Polenta with roasted caponata

Polenta with roasted caponata - recipe / A kitchen in Istanbul

– Whatever happened to polenta?

I don’t quite remember what we were talking about but suddenly the conversation turned to polenta. My grandmother remembered the days of polenta well. She enjoyed it. Made it regularly. But at some point it disappeared from the supermarket shelves. Other, more fashionable items took its place.

Polenta is a northern Italian dish made from dried and crushed corn. In fact, the Romans were making polenta long before corn made its way to Italy, using farro, chestnut flower, spelt, chickpeas or whatever took their fancy on the day. But today, it is the corn variety we call polenta.

If well prepared, polenta is high level comfort food. As the days turn just a little shorter every day, the weather turns colder and more unpredictable and the winter wardrobe is taken out of its storage bags, very few things can beat a beautiful bowl of polenta. Especially if, as I usually make it, it has lots of butter and cheese in it.

Roasted caponata - recipe / A kitchen in Istanbul
Polenta - recipe / A kitchen in Istanbul

And so it is that, in praise of this underrecognised ingredient, I take a step west from my usual eastern Mediterranean or Middle Eastern influences and propose a marriage of the Italian North and South: polenta, from the North, and caponata, from the South. Because if you’re going to have a buttery, cheesy polenta, it needs a contrast. The sweet and sour of caponata is a perfect match.

If, as my grandmother, you can’t easily find polenta where you live, a good Italian deli should stock it. In Turkey I sometimes find it in the gluten free shelves, sold as gluten free bulgur. Go figure. I usually go for the quick or instant variety, which has been parboiled, if available. It saves you half an hour from preparing regular polenta and the difference in taste is minimal.

Roasted caponata - recipe / A kitchen in Istanbul
Polenta with roasted caponata - recipe / A kitchen in Istanbul

The recipe for caponata is (very) loosely based on a recipe from one of The River Cafe’s cookbooks. The River Cafe is one of London’s best Italian restaurants and somewhat of an institution in West London with alumni including Jamie Oliver and Sam & Sam Clarke of Moro/Morito (my favourite restaurants in London). One of my variations which will probably cause some Sicilian curses is roasting the vegetables instead of frying them before mixing with the salt and sour elements. I find roasting adds more depth of flavour, and of course it doesn’t hurt that it makes the whole thing easier to cook.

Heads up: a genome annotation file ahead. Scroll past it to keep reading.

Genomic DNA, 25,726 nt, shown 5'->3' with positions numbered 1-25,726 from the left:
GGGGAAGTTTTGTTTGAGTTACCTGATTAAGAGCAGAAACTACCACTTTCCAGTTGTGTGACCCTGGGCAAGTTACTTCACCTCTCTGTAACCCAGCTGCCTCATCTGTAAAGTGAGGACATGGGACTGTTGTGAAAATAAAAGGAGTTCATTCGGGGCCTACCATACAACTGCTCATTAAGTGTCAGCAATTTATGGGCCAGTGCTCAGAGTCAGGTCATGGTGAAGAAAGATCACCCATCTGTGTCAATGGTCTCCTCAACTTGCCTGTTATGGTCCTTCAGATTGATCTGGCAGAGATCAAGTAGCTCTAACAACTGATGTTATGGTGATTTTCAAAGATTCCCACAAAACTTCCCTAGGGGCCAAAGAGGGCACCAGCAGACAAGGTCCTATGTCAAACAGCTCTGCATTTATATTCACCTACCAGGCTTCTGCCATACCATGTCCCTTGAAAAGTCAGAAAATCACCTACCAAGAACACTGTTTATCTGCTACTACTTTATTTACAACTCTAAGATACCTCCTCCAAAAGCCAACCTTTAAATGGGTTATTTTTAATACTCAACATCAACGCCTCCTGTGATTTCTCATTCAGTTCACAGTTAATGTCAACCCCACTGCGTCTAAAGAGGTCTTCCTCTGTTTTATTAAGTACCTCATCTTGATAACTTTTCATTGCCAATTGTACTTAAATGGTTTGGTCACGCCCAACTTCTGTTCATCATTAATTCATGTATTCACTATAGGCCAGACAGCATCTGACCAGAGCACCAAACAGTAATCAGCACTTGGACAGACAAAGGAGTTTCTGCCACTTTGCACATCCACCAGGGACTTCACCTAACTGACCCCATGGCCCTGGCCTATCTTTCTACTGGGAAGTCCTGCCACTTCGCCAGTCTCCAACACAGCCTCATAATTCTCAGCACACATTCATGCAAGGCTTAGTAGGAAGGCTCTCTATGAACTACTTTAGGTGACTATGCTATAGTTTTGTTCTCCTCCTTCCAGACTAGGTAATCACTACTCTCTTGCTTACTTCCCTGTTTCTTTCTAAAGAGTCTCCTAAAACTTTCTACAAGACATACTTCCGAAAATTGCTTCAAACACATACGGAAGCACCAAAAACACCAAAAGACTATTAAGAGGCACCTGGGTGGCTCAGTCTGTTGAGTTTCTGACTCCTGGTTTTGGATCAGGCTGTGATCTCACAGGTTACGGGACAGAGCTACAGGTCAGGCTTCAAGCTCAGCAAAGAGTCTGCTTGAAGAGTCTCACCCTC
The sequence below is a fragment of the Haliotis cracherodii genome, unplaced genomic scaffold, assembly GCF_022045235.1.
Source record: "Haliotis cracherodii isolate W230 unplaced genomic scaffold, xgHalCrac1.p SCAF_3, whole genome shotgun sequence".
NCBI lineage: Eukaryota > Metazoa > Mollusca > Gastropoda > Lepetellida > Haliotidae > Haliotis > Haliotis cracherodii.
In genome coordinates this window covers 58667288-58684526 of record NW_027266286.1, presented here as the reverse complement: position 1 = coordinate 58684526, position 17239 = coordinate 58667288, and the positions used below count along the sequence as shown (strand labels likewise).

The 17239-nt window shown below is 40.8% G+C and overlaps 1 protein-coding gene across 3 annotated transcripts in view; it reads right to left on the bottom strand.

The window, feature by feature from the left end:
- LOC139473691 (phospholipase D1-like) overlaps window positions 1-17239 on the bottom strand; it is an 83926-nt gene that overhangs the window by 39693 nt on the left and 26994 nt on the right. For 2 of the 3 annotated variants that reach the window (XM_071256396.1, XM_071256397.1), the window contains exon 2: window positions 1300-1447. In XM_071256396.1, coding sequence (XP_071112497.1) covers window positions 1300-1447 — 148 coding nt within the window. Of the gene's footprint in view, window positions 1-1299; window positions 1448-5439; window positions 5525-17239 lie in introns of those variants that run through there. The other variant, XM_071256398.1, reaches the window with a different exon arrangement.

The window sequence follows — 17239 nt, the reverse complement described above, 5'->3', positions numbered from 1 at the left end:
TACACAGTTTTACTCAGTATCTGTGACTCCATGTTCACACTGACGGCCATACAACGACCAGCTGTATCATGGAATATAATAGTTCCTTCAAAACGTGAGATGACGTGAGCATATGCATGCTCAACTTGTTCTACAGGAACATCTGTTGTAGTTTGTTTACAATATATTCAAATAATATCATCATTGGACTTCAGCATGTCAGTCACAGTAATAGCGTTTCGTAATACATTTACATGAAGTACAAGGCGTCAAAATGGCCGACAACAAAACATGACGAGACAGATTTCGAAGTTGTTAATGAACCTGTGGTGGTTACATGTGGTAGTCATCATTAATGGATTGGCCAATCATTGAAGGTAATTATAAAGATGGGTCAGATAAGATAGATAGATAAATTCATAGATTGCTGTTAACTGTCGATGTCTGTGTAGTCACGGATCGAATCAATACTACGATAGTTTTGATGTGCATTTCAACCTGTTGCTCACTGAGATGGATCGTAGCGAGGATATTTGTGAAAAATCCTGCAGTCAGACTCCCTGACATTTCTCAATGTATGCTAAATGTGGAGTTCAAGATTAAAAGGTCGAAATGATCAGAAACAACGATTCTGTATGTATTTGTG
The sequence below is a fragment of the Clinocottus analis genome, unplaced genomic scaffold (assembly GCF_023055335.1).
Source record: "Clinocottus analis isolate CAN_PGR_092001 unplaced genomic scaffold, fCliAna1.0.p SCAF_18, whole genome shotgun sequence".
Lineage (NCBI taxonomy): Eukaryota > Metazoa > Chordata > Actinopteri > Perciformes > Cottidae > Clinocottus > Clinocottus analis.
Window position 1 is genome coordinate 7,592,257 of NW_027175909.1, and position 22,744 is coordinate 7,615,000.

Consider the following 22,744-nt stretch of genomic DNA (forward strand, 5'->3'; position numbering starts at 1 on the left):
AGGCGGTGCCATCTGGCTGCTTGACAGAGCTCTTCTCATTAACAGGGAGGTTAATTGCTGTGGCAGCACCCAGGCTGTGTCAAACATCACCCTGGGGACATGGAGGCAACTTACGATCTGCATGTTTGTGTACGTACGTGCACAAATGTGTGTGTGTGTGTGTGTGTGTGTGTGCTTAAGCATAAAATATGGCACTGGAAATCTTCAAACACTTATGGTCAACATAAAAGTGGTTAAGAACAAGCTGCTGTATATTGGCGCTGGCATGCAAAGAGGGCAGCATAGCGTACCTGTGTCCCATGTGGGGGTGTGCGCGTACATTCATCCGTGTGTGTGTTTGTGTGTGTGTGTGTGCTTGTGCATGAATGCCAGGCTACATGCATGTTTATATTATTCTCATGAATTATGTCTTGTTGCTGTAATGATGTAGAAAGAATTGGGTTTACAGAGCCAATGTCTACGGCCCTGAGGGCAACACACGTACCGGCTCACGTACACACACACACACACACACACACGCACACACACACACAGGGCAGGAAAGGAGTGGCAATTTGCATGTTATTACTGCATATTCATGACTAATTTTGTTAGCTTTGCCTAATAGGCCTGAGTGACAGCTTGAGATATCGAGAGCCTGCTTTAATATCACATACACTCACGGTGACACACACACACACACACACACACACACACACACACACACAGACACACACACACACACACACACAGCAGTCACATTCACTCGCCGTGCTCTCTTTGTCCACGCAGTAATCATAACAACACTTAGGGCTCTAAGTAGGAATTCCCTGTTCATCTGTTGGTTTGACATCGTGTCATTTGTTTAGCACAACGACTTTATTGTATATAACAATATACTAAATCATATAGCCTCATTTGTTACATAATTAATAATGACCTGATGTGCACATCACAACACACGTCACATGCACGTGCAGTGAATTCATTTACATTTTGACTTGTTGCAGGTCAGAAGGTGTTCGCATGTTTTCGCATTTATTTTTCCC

Serve the polenta and caponata with a green rocket salat with a little good quality extra virgin olive oil and lemon juice or balsamic vinegar. Serves two to three.

Polenta with roasted caponata - recipe / A kitchen in Istanbul



  • 1 aubergine, peeled in zebra stripes and cut into rough chunks
  • 2 red romano peppers, core, membrane and seeds removed, cut into rough chunks
  • 2 tomatoes, halved or quartered
  • 1 red onion, peeled and cut into 8 wedges
  • 4+1 tbsp olive oil
  • 1 tbsp capers, rinsed and drained
  • 1 tbsp red wine vinegar
  • 1 garlic clove, peeled and thinly sliced
  • 1/2 – 1 red chili (to taste), finely chopped
  • 8 green olives, stone removed, roughly chopped
  • salt and pepper


  • 750 ml chicken or vegetable stock (or water, though stock is preferable)
  • 125 g polenta (quick or instant variety is fine)
  • 50 g butter, in cubes
  • 100 g shredded mature cheese such as parmesan or cheddar (I use Turkish eski kaşar)
  • 3/4 tsp dried rosemary
  • salt and pepper

To top

  • 2 tbsp pine nuts, lightly toasted in a dry pan
  • 1 tbsp finely chopped flat leaf parsley or another herb to taste

My method

  1. Preheat the oven to 200 C.
  2. Mix the aubergine, romano peppers, tomatoes and red onion with 4 tbsp olive oil and a little salt and pepper (keeping in mind the capers and olives will add more saltness later). Spread on a baking tray and roast until the vegetables are nearly soft, 30-40 minutes. Leave to cool a little. Deskin and roughly chop the tomatoes, discarding the skin.
  3. If using regular polenta (not quick/instant), heat the stock and add polenta while stirring. Keep stirring until thickened, put on a lid and leave to simmer on low heat until soft, 30-40 minutes, stirring regularly. Add more stock if the polenta is too thick, it should have a porridge like consistency.
  4. Mix the drained capers and red wine vinegar and set aside.
  5. Gently fry the garlic and chili in 1 tbsp olive oil for 20-30 seconds, stirring constantly. Don’t burn the garlic, it will leave a bitter taste. Add the roasted vegetables, the olives and the caper and vinegar mixture. Stir gently and season. Leave on low heat for a few minutes to allow the flavours to mingle.
  6. If using quick/instant polenta, heat the stock and add polenta while stirring. Keep stirring until thickened and soft, typically 8-10 minutes. Add more stock if the polenta is too thick, it should have a porridge like consistency.
  7. When the polenta is soft (whether using regular or quick/instant), add butter, cheese and rosemary. Season.
  8. Serve the polenta immediately in individual portions, topped with the caponata. Sprinkle over the toasted pine nuts and chopped parsley.

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